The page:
A recent study found that businesses that achieved successful agile transformations typically delivered 30% gains across key areas like efficiency, operational performance, customer satisfaction, innovation, and employee engagement. And, just as in any other industry, the best way to stay agile in the healthcare sector is by leveraging insights into users and markets to make data-driven decisions and inform a future roadmap and forecasting.
Such data is in plentiful supply these days. Around the world, data is being generated at a tremendous rate, particularly since Covid drove a sharp increase in remote and hybrid working. Predictions from the International Data Corporation suggest that the amount of digital data created between 2020 and 2025 alone will be more than double the total data created since the dawn of digital storage.
In the healthcare sector, patient information is increasingly processed online and Covid has driven the advent and growth of virtual consultations. Data insights have the power to impact industry development and innovation if the data is aggregated, synthesised and presented effectively.
As the quality, volume and frequency of new data improves, healthcare has a golden opportunity to improve too. When legacy systems are updated and formerly analogue processes digitised, reams of new data points and insights are generated. Companies can use their data to innovate more, improve processes and system efficiencies, create better products, services and experiences for their customers and patients, and provide better employee experiences for their own staff.
There is already evidence of these improvements in both the public and private sectors in South Africa. The City of Johannesburg, for example, announced in April this year that it would begin digitising patient records through an e-health solution to help drive efficiency and better patient care.
The long-term aim is to integrate these digital health records into other systems nationally and allow the City to treat its residents in a more insightful, reliable and holistic way.
Another advancement has been the introduction of a fully integrated virtual consultation platform in June 2021. The system makes home-based care accessible in South Africa by allowing healthcare providers to connect with patients no matter whether they have medical aid cover or not, or which medical scheme they belong to.
The platform is accessible at any time from any device – smartphone, tablet, laptop or desktop – and also allows healthcare providers and patients to additionally connect with other providers from multiple healthcare disciplines without having to switch between systems.
There are also technology solutions geared towards mental health. Panda, a mental health support app launched a year ago, democratises access to mental health support and helps people find the right care at the right time.
The app uses its data to gain valuable insights about mental health in South Africa: it has, for instance, revealed a critical need for support for anxiety, depression, stress, sleep-deprivation and self-esteem.
A challenge remains, however. So much of the data being collected and stored by these platforms and solutions is unstructured and incompatible with other data. Therefore, the first hurdle is harmonising all the data across the organisation and the services it delivers.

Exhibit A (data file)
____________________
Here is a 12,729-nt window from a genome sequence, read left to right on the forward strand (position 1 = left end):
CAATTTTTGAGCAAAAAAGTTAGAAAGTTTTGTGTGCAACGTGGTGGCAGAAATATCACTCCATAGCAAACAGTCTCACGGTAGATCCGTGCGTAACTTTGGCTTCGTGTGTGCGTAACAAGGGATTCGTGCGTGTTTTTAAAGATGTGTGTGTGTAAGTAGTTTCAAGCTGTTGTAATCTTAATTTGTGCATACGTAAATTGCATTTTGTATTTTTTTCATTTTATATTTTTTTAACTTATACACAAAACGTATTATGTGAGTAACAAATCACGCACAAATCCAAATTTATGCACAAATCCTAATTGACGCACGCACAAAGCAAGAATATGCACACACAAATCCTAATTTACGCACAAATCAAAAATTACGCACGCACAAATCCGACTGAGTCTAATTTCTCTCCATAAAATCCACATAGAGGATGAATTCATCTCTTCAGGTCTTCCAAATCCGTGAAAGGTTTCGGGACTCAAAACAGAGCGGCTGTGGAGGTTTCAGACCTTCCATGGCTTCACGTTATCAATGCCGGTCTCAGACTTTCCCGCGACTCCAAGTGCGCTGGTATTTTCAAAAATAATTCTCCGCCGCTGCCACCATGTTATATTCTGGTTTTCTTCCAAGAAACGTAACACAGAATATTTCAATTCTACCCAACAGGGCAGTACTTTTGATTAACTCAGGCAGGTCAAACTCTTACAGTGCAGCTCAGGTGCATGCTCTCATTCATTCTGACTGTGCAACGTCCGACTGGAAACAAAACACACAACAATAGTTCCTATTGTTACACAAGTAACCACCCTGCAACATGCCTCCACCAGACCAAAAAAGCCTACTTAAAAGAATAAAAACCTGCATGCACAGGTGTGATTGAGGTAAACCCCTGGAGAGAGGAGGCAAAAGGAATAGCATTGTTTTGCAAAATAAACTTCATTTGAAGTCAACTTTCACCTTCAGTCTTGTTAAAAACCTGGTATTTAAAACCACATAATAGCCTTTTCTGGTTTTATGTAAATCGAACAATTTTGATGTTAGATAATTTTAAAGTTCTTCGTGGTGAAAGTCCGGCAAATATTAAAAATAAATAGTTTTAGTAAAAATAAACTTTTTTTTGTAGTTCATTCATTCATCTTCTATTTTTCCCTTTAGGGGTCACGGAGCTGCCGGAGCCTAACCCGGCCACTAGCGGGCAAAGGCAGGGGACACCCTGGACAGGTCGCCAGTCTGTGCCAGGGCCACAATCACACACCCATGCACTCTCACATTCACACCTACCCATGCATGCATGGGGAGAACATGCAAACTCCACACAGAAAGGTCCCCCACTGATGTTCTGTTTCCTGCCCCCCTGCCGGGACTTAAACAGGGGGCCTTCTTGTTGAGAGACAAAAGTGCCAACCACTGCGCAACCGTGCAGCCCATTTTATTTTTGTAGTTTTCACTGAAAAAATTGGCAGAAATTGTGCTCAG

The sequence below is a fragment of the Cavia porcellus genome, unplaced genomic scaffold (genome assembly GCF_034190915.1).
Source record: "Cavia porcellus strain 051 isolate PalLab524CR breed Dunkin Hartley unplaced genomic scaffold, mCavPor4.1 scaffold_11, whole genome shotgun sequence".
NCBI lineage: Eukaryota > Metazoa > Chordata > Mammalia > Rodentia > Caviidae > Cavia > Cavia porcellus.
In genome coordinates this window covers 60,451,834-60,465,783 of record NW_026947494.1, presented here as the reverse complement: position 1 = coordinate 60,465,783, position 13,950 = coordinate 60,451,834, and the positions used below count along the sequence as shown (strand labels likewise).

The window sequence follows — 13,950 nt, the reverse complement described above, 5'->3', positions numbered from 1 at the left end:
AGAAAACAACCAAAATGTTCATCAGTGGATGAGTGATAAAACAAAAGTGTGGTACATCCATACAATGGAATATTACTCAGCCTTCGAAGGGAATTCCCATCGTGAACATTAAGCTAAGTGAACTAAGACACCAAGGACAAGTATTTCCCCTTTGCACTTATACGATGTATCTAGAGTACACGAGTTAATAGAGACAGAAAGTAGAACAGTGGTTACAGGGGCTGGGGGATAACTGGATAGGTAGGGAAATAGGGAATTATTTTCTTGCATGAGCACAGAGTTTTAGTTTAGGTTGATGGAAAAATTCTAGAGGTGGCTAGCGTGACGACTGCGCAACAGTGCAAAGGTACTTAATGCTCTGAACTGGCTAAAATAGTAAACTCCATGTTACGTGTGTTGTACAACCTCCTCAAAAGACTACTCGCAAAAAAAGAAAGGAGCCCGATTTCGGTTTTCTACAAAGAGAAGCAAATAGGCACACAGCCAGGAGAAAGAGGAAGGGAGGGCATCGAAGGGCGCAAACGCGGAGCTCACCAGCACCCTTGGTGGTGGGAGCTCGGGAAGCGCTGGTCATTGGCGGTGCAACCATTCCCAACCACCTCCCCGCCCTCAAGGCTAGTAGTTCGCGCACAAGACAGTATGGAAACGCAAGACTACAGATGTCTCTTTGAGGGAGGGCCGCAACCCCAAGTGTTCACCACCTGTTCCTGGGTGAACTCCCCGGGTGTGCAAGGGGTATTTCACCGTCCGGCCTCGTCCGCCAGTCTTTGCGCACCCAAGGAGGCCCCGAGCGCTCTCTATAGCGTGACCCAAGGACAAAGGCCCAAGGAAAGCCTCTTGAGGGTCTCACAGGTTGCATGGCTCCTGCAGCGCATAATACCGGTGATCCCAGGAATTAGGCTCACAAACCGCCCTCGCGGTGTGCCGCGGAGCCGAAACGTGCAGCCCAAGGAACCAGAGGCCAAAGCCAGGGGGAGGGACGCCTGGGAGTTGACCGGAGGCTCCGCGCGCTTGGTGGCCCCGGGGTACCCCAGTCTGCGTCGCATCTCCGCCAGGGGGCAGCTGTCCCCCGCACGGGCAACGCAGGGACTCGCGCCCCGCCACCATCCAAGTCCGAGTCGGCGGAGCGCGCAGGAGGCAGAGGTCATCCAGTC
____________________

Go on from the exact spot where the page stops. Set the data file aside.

The second is determining which data should be kept and which deleted. The third is assessing, classifying and interpreting the data effectively, so that it can be utilised for decision-making.
This is where automated analysis comes in. Machine learning (ML) technology is the key to dealing with large amounts of data and extracting the meaning and value that it offers.
Processing unstructured data with technology-driven solutions can give pharmaceutical, clinical research, and other healthcare organisations a real competitive advantage.
As a case in point: ML and artificial intelligence (AI) are being deployed to speed up drug development processes and ensure that drugs are delivering optimal benefits to patients. The ability to process and interpret large data sets at speed means ML technology can also make predictions around bio-activity, toxicity and physicochemical properties beyond what human analysis is capable of.
Furthermore, AI and ML can be used to identify traits and characteristics in imagery that the human eye cannot detect or process on the same scale – cutting down on waiting times and aiding diagnostic accuracy.
Machine learning is also being utilised to improve supply chains. It can identify production bottlenecks, reduce the length of batch disposition cycles and monitor in-line manufacturing processes to ensure safety and quality.
ML and AI technologies are increasingly highlighting how they can empower leaders to make better strategic decisions with previously untapped information.
The encouraging reality is that cloud computing is now more accessible and scalable than ever before. As more and more businesses move to the cloud, tailored data solutions are available to healthcare organisations from start-up to multinational.
Using a cloud-native services platform, businesses can easily capture, classify, index, enrich and visualise their data, whether physical or digital. This tool, which uses machine learning technology and Google’s AI capabilities, enables teams to present their data in a usable format and pull out the information that is relevant to their needs.
If analysed properly, data can deliver invaluable insights about patients, therapies, operational processes, and more. The healthcare industry in South Africa should be taking advantage of the technology at its disposal today – because the chances of the next big medical breakthrough being discovered by analysing data are higher than they’ve ever been.